Amazon will have to answer questions from a bipartisan group of U.S. senators over its biometric data collection, including its palm print recognition system.

Amazon began using its biometric data collection via a program called Amazon One, which allows customers to make their payments through palm print scanning and eliminate the need for cash. Instead, the system would scan the customer’s palm for credit card information, according to The Hill.

In a letter assigned to Amazon’s CEO on Thursday, Aug. 12, the group of three lawmakers, including Sens. Amy Klobuchar (D-Minn.), Bill Cassidy (R-La.), and Jon Ossoff (D-Ga.), were especially unsettled by the company’s management of the data they can collect.

“Amazon’s expansion of biometric data collection through Amazon One raises serious questions about Amazon’s plans for this data and its respect for user privacy, including about how Amazon may use the data for advertising and tracking purposes,” they wrote.

Aside from concerns over Amazon’s handling of the data, which might violate biometric privacy laws, the senators were also worried that the system would be used for unfair competition.

“We are also concerned that Amazon may use data from Amazon One, including data from third-party customers that may purchase and use Amazon One devices, to further cement its competitive power and suppress competition across various markets,” they said, according to Reuters.

Giving a deadline until the end of August, the lawmakers wanted the e-commerce giant to detail its plan for developing Amazon One, as well as who they had sold or authorized the technology to, Reuters revealed.

They also inquired about the number of customers registered for the system, how the data is utilized, and whether it is ever combined with facial recognition technologies.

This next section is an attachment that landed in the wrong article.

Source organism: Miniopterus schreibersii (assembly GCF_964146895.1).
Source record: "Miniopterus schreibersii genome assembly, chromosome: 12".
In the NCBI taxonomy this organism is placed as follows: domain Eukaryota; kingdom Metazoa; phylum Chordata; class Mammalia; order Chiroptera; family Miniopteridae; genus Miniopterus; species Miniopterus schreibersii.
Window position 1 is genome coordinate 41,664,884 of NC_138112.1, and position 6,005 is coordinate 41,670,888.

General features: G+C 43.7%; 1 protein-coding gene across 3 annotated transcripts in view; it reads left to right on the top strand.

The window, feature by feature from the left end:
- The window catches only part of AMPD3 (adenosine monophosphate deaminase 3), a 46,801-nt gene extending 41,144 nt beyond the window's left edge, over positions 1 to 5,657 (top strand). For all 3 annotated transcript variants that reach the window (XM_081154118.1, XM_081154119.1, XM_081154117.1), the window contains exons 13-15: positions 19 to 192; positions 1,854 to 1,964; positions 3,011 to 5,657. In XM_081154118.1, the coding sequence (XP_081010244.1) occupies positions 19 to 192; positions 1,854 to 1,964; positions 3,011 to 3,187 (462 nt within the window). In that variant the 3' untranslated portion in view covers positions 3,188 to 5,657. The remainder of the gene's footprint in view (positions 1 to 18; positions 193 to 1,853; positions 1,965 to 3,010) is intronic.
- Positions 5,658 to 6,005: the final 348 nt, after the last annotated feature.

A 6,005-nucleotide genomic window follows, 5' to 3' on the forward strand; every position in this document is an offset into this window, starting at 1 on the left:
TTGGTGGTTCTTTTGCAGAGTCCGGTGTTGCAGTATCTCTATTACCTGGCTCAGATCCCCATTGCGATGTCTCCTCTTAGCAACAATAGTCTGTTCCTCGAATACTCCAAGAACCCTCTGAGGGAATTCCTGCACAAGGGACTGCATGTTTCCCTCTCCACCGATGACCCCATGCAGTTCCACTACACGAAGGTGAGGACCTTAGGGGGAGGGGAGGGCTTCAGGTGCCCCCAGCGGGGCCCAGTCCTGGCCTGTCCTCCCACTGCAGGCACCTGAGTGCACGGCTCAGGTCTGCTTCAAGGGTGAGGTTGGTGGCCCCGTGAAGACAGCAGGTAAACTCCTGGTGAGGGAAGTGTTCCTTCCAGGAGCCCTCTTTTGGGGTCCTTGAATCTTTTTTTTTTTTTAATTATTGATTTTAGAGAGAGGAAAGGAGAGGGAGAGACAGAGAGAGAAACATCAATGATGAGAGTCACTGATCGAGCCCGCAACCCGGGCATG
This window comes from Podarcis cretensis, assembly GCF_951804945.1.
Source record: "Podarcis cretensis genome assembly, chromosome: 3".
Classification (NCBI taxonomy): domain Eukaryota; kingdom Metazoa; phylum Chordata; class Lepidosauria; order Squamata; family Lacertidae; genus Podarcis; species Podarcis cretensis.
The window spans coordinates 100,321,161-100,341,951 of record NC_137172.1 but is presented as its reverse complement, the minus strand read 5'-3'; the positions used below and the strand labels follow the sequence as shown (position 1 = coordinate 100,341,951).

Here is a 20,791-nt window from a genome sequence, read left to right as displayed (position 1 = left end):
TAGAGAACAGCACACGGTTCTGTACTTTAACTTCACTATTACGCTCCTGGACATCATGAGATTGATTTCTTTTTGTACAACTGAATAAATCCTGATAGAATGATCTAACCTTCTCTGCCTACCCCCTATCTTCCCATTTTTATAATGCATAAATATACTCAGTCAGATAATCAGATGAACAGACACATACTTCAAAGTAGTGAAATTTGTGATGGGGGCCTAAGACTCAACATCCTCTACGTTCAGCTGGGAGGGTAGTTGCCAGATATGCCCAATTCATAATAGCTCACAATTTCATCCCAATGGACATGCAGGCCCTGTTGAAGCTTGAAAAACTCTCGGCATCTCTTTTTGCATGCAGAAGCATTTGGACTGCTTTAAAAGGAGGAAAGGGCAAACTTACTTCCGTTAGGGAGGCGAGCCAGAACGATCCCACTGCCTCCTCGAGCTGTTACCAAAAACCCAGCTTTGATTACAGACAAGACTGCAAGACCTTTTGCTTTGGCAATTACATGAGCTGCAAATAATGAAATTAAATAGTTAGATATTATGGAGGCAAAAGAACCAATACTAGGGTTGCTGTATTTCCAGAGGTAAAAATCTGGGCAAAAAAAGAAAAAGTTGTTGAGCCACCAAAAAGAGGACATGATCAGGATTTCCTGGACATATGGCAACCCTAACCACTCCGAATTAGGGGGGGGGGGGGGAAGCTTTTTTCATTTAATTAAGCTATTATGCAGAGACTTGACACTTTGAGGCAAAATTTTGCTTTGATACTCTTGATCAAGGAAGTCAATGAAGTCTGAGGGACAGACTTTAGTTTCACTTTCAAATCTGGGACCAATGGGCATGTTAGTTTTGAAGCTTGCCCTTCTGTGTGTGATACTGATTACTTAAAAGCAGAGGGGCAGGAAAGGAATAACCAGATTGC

An Amazon spokesperson cited a FAQ about the palm sensors instead of giving comments. 

The FAQ ensured that the palm photos are highly encrypted and kept in a safe storage place, and clients who wish to leave the program can have their biometrics removed.

“We take data security very seriously and protect sensitive data, such as your palm signature and payment information, at rest and in-transit in accordance with Amazon’s high security standards,” the FAQ said. “Your palm data and payment information are not stored on the device and multiple layers of security controls protect your data at all times, including, but not limited to, encryption, data isolation, and dedicated secure zones with restricted access controls.”

Amazon’s history with handling their biometric data collection had raised concerns among privacy advocates, especially when it involved them sharing the information with law enforcement.

During the height of anti-police brutality protests last summer, the business halted the sale of facial recognition equipment to law enforcement, which was extended this year. According to research, technology is less accurate with individuals of color and women across the board. 

The Hill added that Amazon’s “smart” doorbell brand Ring had been criticized for giving law authorities more monitoring power.